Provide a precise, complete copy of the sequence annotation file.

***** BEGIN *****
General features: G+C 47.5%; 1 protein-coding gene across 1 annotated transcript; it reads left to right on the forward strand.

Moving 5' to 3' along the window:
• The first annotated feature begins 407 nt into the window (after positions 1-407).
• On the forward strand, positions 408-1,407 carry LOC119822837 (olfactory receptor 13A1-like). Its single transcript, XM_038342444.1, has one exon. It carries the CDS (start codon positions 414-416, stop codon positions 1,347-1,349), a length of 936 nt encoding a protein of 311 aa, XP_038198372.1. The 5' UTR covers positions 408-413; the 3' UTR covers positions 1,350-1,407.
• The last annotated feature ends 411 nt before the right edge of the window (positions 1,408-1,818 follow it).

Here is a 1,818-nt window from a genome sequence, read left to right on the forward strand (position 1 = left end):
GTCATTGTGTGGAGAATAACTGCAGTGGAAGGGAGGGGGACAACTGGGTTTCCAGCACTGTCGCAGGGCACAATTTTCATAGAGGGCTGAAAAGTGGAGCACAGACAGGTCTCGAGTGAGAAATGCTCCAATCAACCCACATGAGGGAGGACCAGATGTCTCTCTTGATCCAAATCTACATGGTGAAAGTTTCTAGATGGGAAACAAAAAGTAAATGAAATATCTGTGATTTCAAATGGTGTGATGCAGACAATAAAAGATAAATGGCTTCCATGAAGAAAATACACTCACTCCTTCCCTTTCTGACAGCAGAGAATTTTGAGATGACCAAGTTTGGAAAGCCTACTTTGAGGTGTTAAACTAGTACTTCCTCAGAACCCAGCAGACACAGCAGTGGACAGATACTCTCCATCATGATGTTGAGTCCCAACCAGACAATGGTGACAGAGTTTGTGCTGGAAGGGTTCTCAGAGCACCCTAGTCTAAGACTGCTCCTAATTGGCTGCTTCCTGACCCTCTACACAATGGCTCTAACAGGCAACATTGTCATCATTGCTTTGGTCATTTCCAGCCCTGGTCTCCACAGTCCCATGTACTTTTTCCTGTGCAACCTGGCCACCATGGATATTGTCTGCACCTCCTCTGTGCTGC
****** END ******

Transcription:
General features: G+C 47.5%; 1 protein-coding gene across 1 annotated transcript; it reads left to right on the forward strand.

Moving 5' to 3' along the window:
• The first annotated feature begins 407 nt into the window (after positions 1-407).
• On the forward strand, positions 408-1,407 carry LOC119822837 (olfactory receptor 13A1-like). Its single transcript, XM_038342444.1, has one exon. It carries the CDS (start codon positions 414-416, stop codon positions 1,347-1,349), a length of 936 nt encoding a protein of 311 aa, XP_038198372.1. The 5' UTR covers positions 408-413; the 3' UTR covers positions 1,350-1,407.
• The last annotated feature ends 411 nt before the right edge of the window (positions 1,408-1,818 follow it).

Here is a 1,818-nt window from a genome sequence, read left to right on the forward strand (position 1 = left end):
GTCATTGTGTGGAGAATAACTGCAGTGGAAGGGAGGGGGACAACTGGGTTTCCAGCACTGTCGCAGGGCACAATTTTCATAGAGGGCTGAAAAGTGGAGCACAGACAGGTCTCGAGTGAGAAATGCTCCAATCAACCCACATGAGGGAGGACCAGATGTCTCTCTTGATCCAAATCTACATGGTGAAAGTTTCTAGATGGGAAACAAAAAGTAAATGAAATATCTGTGATTTCAAATGGTGTGATGCAGACAATAAAAGATAAATGGCTTCCATGAAGAAAATACACTCACTCCTTCCCTTTCTGACAGCAGAGAATTTTGAGATGACCAAGTTTGGAAAGCCTACTTTGAGGTGTTAAACTAGTACTTCCTCAGAACCCAGCAGACACAGCAGTGGACAGATACTCTCCATCATGATGTTGAGTCCCAACCAGACAATGGTGACAGAGTTTGTGCTGGAAGGGTTCTCAGAGCACCCTAGTCTAAGACTGCTCCTAATTGGCTGCTTCCTGACCCTCTACACAATGGCTCTAACAGGCAACATTGTCATCATTGCTTTGGTCATTTCCAGCCCTGGTCTCCACAGTCCCATGTACTTTTTCCTGTGCAACCTGGCCACCATGGATATTGTCTGCACCTCCTCTGTGCTGC